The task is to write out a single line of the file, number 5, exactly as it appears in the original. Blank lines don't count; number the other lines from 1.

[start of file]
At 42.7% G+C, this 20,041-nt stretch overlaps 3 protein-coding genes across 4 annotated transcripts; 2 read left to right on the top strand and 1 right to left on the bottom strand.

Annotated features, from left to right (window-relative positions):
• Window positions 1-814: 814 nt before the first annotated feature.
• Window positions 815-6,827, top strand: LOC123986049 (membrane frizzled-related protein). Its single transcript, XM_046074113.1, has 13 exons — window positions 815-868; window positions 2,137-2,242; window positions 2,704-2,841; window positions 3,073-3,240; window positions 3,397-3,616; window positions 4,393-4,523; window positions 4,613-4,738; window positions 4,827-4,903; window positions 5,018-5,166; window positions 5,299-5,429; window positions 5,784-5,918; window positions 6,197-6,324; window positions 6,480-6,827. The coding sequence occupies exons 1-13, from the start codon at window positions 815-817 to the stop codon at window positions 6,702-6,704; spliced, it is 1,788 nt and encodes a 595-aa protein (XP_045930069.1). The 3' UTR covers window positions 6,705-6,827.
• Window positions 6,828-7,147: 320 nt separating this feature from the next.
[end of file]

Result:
• Window positions 6,828-7,147: 320 nt separating this feature from the next.